On the day of Vroom’s IPO, Mr Hennessy and his executive team could not travel to Nasdaq, where Vroom was listing. Nasdaq had instead provided Vroom’s employees with an app to upload photos of themselves, which the exchange then displayed on its tower in New York’s Times Square. Mr Hennessy said that he preferred how it turned out to an in-person ceremony since everyone who works at Vroom got to participate by sharing screenshots of themselves on the tower. He said, “those Nasdaq moments are over in a few minutes with some confetti. This lasted a couple of hours” [1].

The IPO results were promising, with shares skyrocketing on their first day of trading. The IPO was priced at $22 per share with the stock closing more than 117% higher [3].

A Closer Look Into the Lemonade IPO

The mobile-based insurance startup, backed by SoftBank, went public on 2nd July with shares doubling during the first day of trading. Lemonade was founded in 2016, and it uses artificial intelligence and big-data algorithms to streamline the processes of buying insurance and filing claims. It aims to reimagine a legacy business for the world that exists now. The company originally priced shares at $29, slightly above its initial estimation of $26-28, but traded for as much as $64 on the first day, raising $319 million in the process and valuing the company at $3.8 billion. With the capital raised, Lemonade plans to spend on general corporate purposes and may also fund acquisitions. It became 2020’s best IPO debut even though the company is unprofitable with net losses of $109 million [4].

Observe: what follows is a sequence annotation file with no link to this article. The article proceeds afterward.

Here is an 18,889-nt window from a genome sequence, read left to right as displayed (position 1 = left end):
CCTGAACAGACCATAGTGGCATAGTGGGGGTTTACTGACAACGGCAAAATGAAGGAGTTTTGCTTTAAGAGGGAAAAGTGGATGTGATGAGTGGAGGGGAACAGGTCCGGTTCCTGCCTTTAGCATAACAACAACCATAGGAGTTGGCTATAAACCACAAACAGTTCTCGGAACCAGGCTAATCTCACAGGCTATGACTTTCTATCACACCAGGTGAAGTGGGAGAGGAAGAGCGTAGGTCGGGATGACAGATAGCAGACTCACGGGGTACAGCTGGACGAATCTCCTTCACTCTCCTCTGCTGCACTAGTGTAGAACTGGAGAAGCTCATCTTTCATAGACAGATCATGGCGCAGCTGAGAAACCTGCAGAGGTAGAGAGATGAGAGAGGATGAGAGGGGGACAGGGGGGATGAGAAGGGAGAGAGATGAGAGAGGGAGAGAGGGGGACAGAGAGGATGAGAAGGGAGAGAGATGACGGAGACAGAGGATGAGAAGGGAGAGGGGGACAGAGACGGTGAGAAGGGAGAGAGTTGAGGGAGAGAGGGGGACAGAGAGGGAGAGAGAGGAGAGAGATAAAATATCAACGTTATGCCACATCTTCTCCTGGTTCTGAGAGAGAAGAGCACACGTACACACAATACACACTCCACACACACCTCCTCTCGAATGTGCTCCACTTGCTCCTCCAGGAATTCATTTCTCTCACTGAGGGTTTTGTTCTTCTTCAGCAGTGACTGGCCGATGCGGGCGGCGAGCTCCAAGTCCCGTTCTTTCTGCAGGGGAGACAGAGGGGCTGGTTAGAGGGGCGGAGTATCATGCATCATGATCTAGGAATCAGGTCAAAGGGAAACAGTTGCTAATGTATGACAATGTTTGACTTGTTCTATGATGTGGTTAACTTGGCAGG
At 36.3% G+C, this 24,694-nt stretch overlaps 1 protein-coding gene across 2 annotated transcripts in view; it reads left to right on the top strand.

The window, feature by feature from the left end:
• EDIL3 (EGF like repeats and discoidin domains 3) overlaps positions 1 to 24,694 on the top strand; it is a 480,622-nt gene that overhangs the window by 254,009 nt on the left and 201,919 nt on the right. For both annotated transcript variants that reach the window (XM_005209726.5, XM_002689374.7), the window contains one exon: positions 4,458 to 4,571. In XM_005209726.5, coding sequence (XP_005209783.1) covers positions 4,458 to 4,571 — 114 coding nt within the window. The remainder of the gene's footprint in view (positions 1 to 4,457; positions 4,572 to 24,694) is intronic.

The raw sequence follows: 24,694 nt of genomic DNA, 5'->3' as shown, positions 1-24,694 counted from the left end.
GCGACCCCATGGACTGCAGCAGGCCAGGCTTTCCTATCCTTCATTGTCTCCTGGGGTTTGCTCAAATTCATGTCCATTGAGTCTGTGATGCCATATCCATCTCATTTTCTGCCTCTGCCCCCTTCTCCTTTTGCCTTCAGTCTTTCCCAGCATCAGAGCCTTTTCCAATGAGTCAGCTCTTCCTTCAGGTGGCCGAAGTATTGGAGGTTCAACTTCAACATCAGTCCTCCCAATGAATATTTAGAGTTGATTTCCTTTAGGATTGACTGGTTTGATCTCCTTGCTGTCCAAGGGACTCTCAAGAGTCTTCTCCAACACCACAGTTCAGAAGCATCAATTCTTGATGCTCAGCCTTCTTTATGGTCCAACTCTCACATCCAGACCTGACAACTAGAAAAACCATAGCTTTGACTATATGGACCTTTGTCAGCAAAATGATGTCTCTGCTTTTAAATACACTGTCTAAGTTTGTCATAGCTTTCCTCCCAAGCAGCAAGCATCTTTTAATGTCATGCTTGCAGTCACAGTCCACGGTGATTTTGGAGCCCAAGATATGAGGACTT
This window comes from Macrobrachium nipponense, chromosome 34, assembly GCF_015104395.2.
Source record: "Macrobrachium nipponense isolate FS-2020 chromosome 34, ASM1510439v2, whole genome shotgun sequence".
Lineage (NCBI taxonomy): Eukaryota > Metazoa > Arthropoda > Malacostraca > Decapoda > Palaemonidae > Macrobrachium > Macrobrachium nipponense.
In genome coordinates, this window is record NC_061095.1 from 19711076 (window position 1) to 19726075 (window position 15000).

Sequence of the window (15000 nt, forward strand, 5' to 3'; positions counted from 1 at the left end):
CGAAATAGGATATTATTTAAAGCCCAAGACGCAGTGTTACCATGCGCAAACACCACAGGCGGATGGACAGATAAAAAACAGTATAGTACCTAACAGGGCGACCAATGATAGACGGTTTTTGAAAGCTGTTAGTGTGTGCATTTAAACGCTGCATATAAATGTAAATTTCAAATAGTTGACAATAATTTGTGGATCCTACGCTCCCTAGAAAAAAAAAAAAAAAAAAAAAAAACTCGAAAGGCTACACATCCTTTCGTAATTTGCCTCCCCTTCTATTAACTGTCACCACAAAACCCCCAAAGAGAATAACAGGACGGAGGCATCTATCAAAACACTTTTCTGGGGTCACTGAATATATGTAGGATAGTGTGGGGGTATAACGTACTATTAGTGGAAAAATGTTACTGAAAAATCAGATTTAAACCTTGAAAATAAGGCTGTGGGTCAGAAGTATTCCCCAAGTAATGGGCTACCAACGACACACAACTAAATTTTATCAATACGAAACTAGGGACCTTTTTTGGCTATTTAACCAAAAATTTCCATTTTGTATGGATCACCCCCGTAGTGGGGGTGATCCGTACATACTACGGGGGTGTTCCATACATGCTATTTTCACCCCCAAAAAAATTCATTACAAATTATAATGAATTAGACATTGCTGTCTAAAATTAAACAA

Investors believe that its combination of slick technology and new ideas about how to sell insurance will bring in the ranks of new customers. The top property and casualty insurance companies in the US were established around the time of the great depression and their product offering has not changed much since then. Lemonade aims to shake up home insurance with promises to use artificial intelligence to settle claims quickly and a business model that is designed to ensure that charities receive some of the benefits when payouts to customers are low. Chief executive, Daniel Schreiber said, “a lot of what we are trying to do is capture consumers young.” Lemonade has already expanded from renters insurance into cover for homeowners and is now eyeing other markets such as pet insurance [5].

Despite the significantly high barriers to entry in the insurance market, for example with the big four insurance companies spending upwards of $2 billion on marketing each year, some believe it is only a matter of time before businesses such as Lemonade overtake the giants. This is probable when considering that they are more efficient and can lower claims [5].


With more technology IPOs set to be announced over the next couple of months, the only way is up. Airbnb, the accommodation booking company, said it has filed with regulators for an IPO. Airbnb’s listing would probably be one of the largest this year. The company has been heavily affected by the pandemic due to the lockdown measures in place and had to raise $2 billion in emergency debt funding which significantly reduced its valuation. It has revived its plans to go public as it saw signs of a rebound in consumer demand [6].

More and more companies are looking to go public in the coming months to continue taking advantage of a surging stock market and avoid any upcoming volatility from the US presidential election in November. This, therefore, suggests that there are many more IPOs set to come as investors have more trust in technology.


1 Sunk Costs: These are types of costs that have already been incurred and cannot be recovered, for example, money spent on new equipment [7].

2 Roadshows: These are when company executives go to various locations and pitch their company’s shares to investors leading up to an IPO [8].